58. 58. *  No budget approvals*  Easy to get startedOnce you have an idea of what youre talking about, then start to askthe better questions.Cassandra Is Open Source – Use That Fact
    59. 59. Child
    60. 60. Learn on a Small Scale
    61. 61. What’s your Minimally Viable Product?
    62. 62. *  operational tasks−  Setup-­‐  roll everything in rpms-­‐  theres a bit of a manual setup - cluster join/remove−  Backup−  infrastructure changes (node additions, etc.)-­‐  theres a bit of a manual setup - cluster join/remove−  Monitoring-­‐  jolokia to tie into existing systems, but have to re-invent all of the metric metadata-­‐  Availability−  incident response-­‐  training and see monitoring/visibility−  handling regular tasks-­‐  nodetool repair-­‐  add keyspaces-­‐  updating keyspaces for infrastructure changes*  have a clear service description*  end user support−  self-help community−  email list (subscription), chat roomMinimum Viable (Go Live) Product
    63. 63. *  Store some data−  start with transient data−  TTLs help here−  If it’s lost, it’s an acceptable loss*  Select which client you will use−  Hector, Astyanax, or Datastax*  Figure out how clients connect to the server*  Understand how C* stores data−  Data model−  Serializers−  Comparators*  Free your mind−  Learn to love primary-key-only indexing−  Start de-normalizing−  Give up on transactions – they are evil to begin withMinimum Viable (Go Live) Product
    64. 64. Teenager
    65. 65. *  Take daddy’s credit card*  Get serious about other data classes*  Start putting something that you need to preserve in there*  Data life cycle management*  Security concerns*  Acknowledge gaps – where either the technology or you or yourimplementation of the technology are just not ready*  Revisit your assumptionsTeenager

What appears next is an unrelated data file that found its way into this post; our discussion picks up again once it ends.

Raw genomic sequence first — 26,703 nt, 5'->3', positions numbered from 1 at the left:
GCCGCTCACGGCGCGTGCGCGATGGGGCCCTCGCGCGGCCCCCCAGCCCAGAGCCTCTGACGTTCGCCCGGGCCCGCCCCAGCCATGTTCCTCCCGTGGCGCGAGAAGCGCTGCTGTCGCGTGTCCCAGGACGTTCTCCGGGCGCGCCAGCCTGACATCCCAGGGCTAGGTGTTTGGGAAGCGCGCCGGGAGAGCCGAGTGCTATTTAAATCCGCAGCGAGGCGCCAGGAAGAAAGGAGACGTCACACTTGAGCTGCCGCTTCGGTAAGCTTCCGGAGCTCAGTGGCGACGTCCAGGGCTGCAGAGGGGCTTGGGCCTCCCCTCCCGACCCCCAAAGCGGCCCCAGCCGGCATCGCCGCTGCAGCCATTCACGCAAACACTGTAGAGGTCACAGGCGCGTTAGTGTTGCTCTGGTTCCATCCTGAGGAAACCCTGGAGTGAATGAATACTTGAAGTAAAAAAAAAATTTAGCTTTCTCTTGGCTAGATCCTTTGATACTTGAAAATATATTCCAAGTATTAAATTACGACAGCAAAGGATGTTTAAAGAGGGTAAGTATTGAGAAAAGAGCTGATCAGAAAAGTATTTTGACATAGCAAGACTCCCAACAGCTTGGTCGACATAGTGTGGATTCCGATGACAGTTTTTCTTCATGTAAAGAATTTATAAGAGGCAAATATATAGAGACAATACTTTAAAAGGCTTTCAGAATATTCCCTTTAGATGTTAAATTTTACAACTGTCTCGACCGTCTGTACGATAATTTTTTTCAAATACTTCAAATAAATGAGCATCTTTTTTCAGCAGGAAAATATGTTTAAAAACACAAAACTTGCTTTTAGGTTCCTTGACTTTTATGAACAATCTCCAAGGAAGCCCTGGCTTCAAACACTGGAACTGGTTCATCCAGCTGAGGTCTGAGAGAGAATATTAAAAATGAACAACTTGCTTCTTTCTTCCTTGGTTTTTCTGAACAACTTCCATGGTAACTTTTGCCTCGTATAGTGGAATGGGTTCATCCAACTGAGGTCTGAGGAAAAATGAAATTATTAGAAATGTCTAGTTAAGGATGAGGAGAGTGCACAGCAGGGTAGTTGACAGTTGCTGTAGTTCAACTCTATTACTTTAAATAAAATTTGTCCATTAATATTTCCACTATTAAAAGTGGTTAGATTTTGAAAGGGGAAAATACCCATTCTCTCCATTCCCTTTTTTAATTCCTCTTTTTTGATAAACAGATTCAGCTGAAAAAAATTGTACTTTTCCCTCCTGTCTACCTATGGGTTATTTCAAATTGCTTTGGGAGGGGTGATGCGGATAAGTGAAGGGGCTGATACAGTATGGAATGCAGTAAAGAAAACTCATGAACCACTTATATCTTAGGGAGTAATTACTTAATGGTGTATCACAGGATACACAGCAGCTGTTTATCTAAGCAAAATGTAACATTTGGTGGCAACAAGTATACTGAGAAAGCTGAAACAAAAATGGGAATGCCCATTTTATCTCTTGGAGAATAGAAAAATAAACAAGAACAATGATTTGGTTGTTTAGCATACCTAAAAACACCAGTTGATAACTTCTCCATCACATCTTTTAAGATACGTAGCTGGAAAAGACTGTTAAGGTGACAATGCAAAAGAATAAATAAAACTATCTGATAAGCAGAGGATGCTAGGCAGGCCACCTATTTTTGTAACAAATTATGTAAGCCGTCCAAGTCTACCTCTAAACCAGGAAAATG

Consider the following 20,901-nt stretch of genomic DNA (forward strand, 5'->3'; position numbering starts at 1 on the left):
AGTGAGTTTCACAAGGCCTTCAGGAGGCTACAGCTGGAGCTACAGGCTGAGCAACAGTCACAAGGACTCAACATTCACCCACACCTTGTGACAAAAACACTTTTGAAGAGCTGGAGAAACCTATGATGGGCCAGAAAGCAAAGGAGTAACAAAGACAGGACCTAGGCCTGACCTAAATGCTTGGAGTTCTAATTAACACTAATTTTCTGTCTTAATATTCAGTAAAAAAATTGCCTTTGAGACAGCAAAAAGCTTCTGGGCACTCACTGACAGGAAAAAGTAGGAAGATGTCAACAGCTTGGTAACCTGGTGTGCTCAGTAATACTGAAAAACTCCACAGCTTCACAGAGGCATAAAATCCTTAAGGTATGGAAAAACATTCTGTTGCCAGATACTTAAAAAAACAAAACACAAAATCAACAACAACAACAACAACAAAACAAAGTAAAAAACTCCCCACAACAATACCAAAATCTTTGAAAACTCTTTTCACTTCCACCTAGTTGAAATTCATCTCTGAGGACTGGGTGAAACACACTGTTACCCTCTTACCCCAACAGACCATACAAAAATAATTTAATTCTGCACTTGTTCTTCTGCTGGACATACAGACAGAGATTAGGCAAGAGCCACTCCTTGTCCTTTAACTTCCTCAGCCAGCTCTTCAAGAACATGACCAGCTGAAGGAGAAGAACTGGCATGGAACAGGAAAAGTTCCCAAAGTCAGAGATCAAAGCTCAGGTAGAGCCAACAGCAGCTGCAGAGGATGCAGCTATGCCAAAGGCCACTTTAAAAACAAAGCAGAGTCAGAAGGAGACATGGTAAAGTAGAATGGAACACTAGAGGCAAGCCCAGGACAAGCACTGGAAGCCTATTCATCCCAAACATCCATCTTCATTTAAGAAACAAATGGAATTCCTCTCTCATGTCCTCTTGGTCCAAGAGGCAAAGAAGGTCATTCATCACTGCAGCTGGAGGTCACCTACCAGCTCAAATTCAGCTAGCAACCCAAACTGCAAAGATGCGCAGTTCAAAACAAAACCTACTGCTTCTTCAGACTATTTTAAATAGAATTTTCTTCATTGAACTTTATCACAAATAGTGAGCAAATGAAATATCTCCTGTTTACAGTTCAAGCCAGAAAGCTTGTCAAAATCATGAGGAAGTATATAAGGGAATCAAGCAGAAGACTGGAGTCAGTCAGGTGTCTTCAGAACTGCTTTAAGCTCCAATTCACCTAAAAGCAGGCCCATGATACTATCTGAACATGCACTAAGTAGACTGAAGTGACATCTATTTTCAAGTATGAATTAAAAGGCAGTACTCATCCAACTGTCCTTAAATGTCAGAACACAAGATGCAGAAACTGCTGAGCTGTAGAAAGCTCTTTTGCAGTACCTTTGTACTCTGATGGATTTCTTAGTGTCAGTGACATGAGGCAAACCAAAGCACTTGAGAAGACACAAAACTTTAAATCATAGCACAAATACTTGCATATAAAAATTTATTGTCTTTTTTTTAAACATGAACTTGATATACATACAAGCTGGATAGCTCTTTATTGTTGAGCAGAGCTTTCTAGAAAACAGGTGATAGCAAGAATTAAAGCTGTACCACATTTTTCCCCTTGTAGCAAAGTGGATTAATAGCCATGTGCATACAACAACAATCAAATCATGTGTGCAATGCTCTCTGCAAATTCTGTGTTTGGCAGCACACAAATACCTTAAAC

66. 66. Spread the Word
    67. 67. *  Allies−  Security−  RDMS zeal^Wusers*  Problems−  Adjacent problems – things that are close to what you’ve alreadysolved, but bigger and more complicated*  Key to success−  It is still early enough to be their idea−  But it is established enough that people take it seriouslyGather More
    68. 68. *  More visibility à More battles*  Continue to choose wisely−  Decide where not to focus?−  What not to try?−  What to be compliant with?*  Remember: Proof is on you−  Other groups will closely watch your success or failure−  Auditors will ask you the questions. There is no vendor certification (yet).Teenage Angst
    69. 69. *  If you really must do large multipart transactions, choose a differentproduct.*  Or just don’t. Change your mental model−  From: transactions and conflict prevention−  To: conflict detection and remediation*  Read this: http://www.eaipatterns.com/ramblings/18_starbucks.html*  Avoid sequences that attempt to centralize countingTeenage Angst
    70. 70. *  Search (DSE)*  Solidify your backup*  Solidify your deployment model*  Solidify your support*  Solidify your security−  Audit−  Authentication and Authorization−  EncryptionGrowth Spurts
    71. 71. Embody the MantraLatency, Latency, Latency
    72. 72. *  You can ask better questions.*  You have to ask the better questions.Now you have experience
    73. 73. Adult
    74. 74. Adult
    75. 75. Where are we now?
    76. 76. *  In terms of−  Data  −  Applicable  context  −  Ability  to  adopt  and  adapt  *  Less inertia*  Moving faster*  Less energy for the same distance : “More efficient”Underlying Problem: Critical Mass
    77. 77. Summarize*  Preconception – Explore it*  In utero – Start small*  Infant – Be comfortably uncomfortable*  Kid – Grow*  Teenager – Get help*  Adult – Profit
    78. 78. THANK YOU